How to Build Your Own DIY Fire Pit

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  • Stone Retaining Wall Blocks (36)
  • Hammer
  • Shovel
  • 1 Bag of Gravel
  • Level
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  1. Take an old safety screen door and cut the screen out of the frame and make a spark cover. Make a long metal handle and mig spot it to the screen. I am not talking regular screen, but the metal kind with holes in it. When they get replaced this makes a good spark deflector.

  2. any cinder blocks laying around can be used in a pinch

  3. or just a nice controlled fire for relaxing

  4. Not all bricks are the same….. Be sure that the bricks that you choose are rated to withstand high levels of heat. Many of the pre-formed cement types will crack and/crumble once you have had a few hot fires in your pit. If the first fire is hot enough you may experience the crack and crumble with this first fire. “Fire Bricks,” designed specifically to be used with fire or other high sources of heat are expensive. However, they are much safer and will last a long time if you are careful.

    Have a peaceful day,


  5. Where I live,I’m required to have a wire cover over it.

  6. Haven’t built mine yet but if you cut 45 degree 1 in cuts making a “V” in the center of the top of every second or third block to create a air channel, would this help in the burn of the fire pit? It looks as if there are no problem’s as it is now. A little ventilation never hurt any good fire. This would keep the vent above any chance of getting stopped up, leaving it maintenance free. Just a thought. Great plan!
    Glenn Long

  7. make ventilation holes on bottom layer. use hammer to break brick in half, place along seam of second layer to hold those bricks up. place a hole about every fourth or fifth brick.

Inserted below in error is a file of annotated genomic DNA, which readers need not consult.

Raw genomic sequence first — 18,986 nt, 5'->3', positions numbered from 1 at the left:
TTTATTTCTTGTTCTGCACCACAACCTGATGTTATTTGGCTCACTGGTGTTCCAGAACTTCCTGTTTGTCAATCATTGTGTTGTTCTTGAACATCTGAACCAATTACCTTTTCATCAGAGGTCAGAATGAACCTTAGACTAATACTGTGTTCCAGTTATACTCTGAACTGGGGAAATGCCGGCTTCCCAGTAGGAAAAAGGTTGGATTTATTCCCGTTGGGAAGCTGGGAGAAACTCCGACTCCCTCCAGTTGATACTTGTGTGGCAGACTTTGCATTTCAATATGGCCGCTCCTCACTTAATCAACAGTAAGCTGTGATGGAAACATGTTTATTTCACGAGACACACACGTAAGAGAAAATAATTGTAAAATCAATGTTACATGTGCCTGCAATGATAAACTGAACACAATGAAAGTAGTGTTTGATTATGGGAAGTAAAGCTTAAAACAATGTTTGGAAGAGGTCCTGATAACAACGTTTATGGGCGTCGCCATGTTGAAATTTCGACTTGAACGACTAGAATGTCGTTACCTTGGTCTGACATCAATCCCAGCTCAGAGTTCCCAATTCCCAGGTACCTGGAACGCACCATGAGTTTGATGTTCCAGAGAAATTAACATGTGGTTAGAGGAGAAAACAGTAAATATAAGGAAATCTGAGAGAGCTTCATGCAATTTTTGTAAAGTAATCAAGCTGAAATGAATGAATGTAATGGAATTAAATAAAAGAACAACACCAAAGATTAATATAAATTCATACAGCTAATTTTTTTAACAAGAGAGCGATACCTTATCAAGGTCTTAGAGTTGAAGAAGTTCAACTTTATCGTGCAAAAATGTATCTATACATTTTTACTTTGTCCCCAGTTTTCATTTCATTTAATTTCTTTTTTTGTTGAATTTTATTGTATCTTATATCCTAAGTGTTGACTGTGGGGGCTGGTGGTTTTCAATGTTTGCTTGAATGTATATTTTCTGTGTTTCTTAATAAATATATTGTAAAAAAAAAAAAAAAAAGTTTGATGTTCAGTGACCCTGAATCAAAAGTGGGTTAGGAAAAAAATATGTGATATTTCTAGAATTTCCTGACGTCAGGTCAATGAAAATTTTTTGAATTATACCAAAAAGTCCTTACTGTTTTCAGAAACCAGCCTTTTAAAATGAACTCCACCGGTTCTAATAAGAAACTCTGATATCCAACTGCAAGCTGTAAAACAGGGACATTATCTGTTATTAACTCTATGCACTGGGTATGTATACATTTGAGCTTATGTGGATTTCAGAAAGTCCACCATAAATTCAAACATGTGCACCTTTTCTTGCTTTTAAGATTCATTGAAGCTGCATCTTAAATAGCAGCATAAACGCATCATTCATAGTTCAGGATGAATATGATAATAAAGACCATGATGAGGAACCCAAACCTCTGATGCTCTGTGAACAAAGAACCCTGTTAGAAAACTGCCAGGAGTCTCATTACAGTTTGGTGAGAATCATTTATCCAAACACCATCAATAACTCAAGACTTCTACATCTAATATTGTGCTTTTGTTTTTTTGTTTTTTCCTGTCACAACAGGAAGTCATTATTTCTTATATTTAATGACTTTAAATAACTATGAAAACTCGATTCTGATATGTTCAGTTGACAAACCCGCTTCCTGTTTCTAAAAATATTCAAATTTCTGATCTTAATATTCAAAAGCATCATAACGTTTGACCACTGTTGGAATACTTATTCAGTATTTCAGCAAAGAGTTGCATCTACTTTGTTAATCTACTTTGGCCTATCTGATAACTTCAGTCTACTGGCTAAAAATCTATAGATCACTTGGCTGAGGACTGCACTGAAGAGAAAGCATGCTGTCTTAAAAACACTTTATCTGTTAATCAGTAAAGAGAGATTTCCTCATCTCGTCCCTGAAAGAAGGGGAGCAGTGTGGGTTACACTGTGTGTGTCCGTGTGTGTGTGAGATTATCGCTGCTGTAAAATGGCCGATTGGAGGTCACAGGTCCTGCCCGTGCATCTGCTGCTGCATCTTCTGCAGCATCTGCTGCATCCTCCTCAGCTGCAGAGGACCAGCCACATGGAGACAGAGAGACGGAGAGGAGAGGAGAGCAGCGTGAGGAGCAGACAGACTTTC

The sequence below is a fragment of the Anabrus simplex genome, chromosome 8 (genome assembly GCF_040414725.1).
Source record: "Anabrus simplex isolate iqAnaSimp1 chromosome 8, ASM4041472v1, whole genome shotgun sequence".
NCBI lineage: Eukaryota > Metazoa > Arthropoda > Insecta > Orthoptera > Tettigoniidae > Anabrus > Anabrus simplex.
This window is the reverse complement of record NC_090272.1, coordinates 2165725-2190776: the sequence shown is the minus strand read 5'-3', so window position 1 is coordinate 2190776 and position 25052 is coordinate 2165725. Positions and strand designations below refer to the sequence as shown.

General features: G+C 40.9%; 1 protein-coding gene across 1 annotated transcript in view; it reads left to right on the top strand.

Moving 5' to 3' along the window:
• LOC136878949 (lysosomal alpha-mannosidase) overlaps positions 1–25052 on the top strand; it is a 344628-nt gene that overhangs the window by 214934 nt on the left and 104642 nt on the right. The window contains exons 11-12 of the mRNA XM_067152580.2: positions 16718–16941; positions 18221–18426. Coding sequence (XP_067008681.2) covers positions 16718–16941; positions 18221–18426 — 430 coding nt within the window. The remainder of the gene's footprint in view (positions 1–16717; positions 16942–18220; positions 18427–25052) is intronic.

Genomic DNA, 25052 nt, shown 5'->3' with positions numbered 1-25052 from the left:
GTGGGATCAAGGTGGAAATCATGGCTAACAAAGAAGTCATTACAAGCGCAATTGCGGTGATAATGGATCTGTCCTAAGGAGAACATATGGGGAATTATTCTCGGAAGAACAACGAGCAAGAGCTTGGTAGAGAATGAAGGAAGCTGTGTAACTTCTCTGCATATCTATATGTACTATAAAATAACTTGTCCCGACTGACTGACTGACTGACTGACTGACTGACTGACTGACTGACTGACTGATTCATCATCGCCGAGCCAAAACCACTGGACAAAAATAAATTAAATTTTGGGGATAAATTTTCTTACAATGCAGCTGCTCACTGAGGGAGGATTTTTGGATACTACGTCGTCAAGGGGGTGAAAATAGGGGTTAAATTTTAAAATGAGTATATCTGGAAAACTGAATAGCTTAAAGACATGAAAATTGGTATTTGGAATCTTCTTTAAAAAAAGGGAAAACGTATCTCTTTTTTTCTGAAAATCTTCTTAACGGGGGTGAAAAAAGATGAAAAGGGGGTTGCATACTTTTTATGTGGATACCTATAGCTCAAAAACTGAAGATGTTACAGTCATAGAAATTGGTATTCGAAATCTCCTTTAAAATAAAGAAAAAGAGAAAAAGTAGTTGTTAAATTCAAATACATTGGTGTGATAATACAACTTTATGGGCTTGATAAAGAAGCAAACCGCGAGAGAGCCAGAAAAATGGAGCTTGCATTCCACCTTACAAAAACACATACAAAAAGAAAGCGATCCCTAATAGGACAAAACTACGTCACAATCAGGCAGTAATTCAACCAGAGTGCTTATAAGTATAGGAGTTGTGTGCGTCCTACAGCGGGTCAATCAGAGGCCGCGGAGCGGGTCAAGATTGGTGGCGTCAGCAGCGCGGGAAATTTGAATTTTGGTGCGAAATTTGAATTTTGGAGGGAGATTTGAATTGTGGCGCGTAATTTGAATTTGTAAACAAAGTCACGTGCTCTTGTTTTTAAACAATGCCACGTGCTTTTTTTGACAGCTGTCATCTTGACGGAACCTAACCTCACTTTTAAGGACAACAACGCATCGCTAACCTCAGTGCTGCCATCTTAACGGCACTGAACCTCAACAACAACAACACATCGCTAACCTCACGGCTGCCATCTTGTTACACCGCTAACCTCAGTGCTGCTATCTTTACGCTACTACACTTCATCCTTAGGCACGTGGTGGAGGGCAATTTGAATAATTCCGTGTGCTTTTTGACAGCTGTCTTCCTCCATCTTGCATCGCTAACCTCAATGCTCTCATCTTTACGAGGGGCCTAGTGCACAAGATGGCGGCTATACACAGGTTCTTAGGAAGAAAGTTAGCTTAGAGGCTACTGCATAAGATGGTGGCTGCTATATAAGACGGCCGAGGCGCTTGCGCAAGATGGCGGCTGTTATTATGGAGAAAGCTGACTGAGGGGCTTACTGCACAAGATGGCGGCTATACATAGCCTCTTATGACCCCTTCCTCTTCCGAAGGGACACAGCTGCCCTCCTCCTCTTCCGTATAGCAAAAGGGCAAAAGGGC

8. Nice looking firepit… However, it’s kinda deep, so most of the heat will go straight up and everyone sitting around the fire pit won’t be very warm, unless you really fill it up with lots of wood. Also there are no vent holes around the bottom, that would greatly increase the performance of the pit, …Last a safety concern… cement blocks are not fire bricks, and will not hold up to the direct heat, and will crack and crumble in one season, sometimes they EXPLODE due to trapped moisture that the pressure from being heated and steam built up.

    I actually have a pit like this and can tell you from first hand expeience, my pit has a steel tractor rim inside it, so the blocks are somewhat protected from direct heat, and the top ones still crumble, and pop.

  9. What little I know about concrete blocks could easily go on the head of a needle, but if they get too hot , won’t they explode? I know I’ve heated metal on a concrete floor once (and only once) and exploded it enough to get some bad scratches, and was lucky not to have any eye damage. I think it’s also a good idea to start with a small fire if the blocks are wet. Let them dry out for a little while so any water doesn’t turn to steam and explode a cavity. Just thinking safety, we wouldn’t want a good thing like this to cause anyone any pain.